|Publication number||US4893613 A|
|Application number||US 07/260,522|
|Publication date||Jan 16, 1990|
|Filing date||Oct 21, 1988|
|Priority date||Nov 25, 1987|
|Publication number||07260522, 260522, US 4893613 A, US 4893613A, US-A-4893613, US4893613 A, US4893613A|
|Inventors||Lawrence W. Hake|
|Original Assignee||Hake Lawrence W|
|Export Citation||BiBTeX, EndNote, RefMan|
|Patent Citations (4), Referenced by (188), Classifications (5), Legal Events (4)|
|External Links: USPTO, USPTO Assignment, Espacenet|
This is a continuation of application Ser. No. 125,534, filed 11/25/87.
The present invention relates to an improved endoscope construction and more particularly to an endoscope construction including means for controlling the flexure of an endoscope tube especially the rigidity and curvature of the endoscope tube.
The use of an endoscope for diagnostic investigation or other medical intrusion of various body cavities has become an important procedure for physicians. Endoscope devices are known under various medical instrument names; including, flexible cystoscope, flexible neproscope, flexible gastroscope, flexible bronchoscope, flexible choledochoscope, sigmoidoscope, arthroscope, laparoscope and flexible utererscope. Most of the identified endoscopes have a flexible probe or tube which is designed to pass into a curved body passage. The tube typically incorporates a diagnostic or surgical instrument for observation or operation within the body through the tube from outside the body.
In recent years many patents have issued for various types of endoscopes. These patents disclose, for example, use of optical lens or, in recent years, fiber optics to provide for visual diagnosis. Boebel in U.S. Pat. No. 4,503,843 is typical and discloses a device which utilizes a telescope. Seike in U.S. Pat. No. 4,607,619 discloses an endoscope device utilizing a fiber optic or light guide technique. More recently, Arakawa in U.S. Pat. No. 4,651,202 discloses a video endoscope system wherein the diagnostic information is transmitted from the distal end of an endoscope tube via fiber optic fibers to a proximal end where it is transmitted to a cathode ray tube or television.
Endoscopes are also used for performing surgical procedures. A series of patents teach this use of an endoscope including the following:
______________________________________U.S. Pat. No. Inventor Title Issue Date______________________________________4,137,920 Bonnet Endoscopes 2/6/794,607,620 Storz Medical Gripping 8/26/86 Instrument4,625,713 Hiraoka Instrument Incorporated 12/2/86 in a Resectoscope4,641,634 Storz One-Hand Hysteroscope 2/10/874,653,476 Bonnet Instrument Insert for a 3/31/87 Uretero-Renoscope______________________________________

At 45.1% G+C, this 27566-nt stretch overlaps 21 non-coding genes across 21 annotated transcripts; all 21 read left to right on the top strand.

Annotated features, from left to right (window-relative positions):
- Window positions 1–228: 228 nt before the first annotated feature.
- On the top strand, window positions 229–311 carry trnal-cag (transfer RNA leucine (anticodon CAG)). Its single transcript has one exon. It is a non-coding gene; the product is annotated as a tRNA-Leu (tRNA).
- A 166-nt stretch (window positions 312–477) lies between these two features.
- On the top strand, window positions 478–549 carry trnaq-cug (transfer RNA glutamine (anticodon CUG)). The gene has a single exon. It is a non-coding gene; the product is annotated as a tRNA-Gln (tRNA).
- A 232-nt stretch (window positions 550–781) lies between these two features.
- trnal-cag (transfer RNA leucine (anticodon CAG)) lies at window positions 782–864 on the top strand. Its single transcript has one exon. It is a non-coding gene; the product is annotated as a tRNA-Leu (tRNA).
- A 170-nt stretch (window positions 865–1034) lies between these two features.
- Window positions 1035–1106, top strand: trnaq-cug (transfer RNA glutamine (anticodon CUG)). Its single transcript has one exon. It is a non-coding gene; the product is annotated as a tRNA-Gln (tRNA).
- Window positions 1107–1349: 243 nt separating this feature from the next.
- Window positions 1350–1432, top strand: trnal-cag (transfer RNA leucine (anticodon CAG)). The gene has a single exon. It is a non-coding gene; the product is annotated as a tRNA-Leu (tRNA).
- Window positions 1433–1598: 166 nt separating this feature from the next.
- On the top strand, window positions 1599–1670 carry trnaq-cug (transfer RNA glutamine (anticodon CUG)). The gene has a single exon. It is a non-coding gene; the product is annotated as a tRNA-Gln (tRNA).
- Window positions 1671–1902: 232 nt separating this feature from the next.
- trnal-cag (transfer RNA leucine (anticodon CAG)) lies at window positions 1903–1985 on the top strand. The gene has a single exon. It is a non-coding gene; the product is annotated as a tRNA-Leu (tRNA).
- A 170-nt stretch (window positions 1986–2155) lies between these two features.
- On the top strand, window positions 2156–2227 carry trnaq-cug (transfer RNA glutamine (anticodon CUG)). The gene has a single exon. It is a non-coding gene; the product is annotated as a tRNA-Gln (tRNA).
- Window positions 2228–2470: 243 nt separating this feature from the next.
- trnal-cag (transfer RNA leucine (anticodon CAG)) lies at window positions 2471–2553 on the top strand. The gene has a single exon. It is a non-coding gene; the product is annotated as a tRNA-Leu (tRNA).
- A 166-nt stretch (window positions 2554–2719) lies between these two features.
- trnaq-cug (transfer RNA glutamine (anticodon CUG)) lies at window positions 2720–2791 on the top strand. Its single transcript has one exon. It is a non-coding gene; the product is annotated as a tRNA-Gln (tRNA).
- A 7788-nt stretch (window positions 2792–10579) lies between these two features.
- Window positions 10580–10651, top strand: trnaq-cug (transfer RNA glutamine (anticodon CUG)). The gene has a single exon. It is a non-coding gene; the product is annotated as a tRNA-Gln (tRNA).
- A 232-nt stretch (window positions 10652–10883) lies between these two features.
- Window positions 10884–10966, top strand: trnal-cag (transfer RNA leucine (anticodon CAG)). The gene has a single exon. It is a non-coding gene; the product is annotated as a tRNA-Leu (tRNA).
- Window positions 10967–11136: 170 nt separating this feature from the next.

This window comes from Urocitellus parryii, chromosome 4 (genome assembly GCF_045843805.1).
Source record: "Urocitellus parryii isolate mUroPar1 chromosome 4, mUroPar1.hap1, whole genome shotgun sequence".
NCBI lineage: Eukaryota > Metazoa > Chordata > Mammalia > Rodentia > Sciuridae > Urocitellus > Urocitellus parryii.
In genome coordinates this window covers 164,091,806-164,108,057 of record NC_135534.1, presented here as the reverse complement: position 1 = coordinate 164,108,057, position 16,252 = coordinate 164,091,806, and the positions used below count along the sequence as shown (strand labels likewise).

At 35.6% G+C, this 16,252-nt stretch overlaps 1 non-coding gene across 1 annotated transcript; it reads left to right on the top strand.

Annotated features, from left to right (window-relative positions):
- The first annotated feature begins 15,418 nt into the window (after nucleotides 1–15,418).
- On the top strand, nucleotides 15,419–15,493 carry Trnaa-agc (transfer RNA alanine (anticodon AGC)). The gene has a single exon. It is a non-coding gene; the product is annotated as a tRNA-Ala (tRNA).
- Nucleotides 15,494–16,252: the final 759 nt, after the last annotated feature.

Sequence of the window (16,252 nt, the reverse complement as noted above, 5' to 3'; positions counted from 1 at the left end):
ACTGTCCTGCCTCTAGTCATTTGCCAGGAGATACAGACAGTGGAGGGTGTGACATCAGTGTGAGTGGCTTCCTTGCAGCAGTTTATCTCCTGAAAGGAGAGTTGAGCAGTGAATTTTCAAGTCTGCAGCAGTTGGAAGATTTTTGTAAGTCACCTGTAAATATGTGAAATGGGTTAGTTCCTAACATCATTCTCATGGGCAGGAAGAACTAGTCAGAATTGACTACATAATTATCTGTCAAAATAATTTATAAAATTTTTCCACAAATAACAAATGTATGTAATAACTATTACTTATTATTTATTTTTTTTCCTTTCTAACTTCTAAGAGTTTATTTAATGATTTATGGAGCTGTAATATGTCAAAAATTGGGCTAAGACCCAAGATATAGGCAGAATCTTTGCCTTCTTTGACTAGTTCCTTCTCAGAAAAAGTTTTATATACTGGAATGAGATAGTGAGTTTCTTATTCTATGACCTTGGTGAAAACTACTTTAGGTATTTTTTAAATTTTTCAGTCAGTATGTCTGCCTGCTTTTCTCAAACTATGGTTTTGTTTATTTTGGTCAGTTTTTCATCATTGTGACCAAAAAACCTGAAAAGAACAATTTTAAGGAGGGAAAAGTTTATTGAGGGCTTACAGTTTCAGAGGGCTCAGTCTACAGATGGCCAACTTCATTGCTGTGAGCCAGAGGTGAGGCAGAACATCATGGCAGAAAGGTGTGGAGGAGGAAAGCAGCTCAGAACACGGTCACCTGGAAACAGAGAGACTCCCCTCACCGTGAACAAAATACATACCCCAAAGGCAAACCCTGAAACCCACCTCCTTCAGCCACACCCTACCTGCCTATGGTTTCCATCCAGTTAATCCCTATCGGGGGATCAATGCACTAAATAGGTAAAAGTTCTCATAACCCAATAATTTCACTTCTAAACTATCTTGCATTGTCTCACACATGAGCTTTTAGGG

There are additional patents relating to the construction and use of the endoscope instruments including the following:
______________________________________U.S. Pat. No. Inventor Title Issue Date______________________________________4,569,333 Bel, et al Optical Instrument 2/11/86 Including a Focusing Eyepiece and an Endoscope4,576,435 Nishioka Endoscope Including a 3/18/86 Reflector Related by an Inequality for Uniform 3/18/86 Light Distribution4,587,972 Morantte, Device for Diagnostic 5/13/867 Jr. and Therapeutic Intravascular Intervention4,633,855 Baba Endoscope Apparatus 1/6/87______________________________________
Generally it is desirable that the endoscope have a flexible tube in order to permit the instrument to follow the circuitous canals and paths defined by body cavities and canals. Many of the prior art references listed above disclose flexible endoscopes.
However, there has remained a need to provide an improved mechanism for controlling the flexure of an endoscope tube in order to more efficiently guide the endoscope through a body cavity. As part of flexure control, there has developed a need to accurately and precisely control the stiffness or rigidity of an endoscope tube. Control of rigidity of the tube is especially critical to facilitate insertion of the tube into a curved body tube or cavity. If the tube is too rigid, insertion may damage the body. If it is too flexible, the tube cannot be properly inserted into the body. As a further part of flexure control, precise control of curvature of the endoscope is desired. These considerations inspired the development of the present invention.
In a principal aspect, the present invention comprises an improved flexible endoscope of the type which includes a hollow, elongate, flexible tube having a distal end which is inserted into a body cavity and a proximal end which is utilized as a viewing or control end. A sensor system typically extends through the flexible tube from the distal end to the proximal end. The sensor system is capable of transmitting diagnostic information from the distal end to a sensor or observation system at the proximal end.